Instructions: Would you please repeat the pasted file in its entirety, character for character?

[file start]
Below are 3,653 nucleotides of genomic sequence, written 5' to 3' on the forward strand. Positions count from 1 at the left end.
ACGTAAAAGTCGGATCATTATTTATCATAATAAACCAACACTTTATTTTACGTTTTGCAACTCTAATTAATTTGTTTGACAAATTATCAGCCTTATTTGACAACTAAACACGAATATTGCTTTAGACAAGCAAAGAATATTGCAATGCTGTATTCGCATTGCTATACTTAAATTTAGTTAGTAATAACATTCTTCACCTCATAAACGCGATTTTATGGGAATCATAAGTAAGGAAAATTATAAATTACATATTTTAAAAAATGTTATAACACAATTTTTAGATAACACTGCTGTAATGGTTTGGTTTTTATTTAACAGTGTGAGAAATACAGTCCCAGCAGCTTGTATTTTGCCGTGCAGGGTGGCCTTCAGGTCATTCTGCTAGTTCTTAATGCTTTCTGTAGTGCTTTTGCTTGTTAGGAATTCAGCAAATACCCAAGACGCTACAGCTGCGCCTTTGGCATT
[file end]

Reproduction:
Below are 3,653 nucleotides of genomic sequence, written 5' to 3' on the forward strand. Positions count from 1 at the left end.
ACGTAAAAGTCGGATCATTATTTATCATAATAAACCAACACTTTATTTTACGTTTTGCAACTCTAATTAATTTGTTTGACAAATTATCAGCCTTATTTGACAACTAAACACGAATATTGCTTTAGACAAGCAAAGAATATTGCAATGCTGTATTCGCATTGCTATACTTAAATTTAGTTAGTAATAACATTCTTCACCTCATAAACGCGATTTTATGGGAATCATAAGTAAGGAAAATTATAAATTACATATTTTAAAAAATGTTATAACACAATTTTTAGATAACACTGCTGTAATGGTTTGGTTTTTATTTAACAGTGTGAGAAATACAGTCCCAGCAGCTTGTATTTTGCCGTGCAGGGTGGCCTTCAGGTCATTCTGCTAGTTCTTAATGCTTTCTGTAGTGCTTTTGCTTGTTAGGAATTCAGCAAATACCCAAGACGCTACAGCTGCGCCTTTGGCATT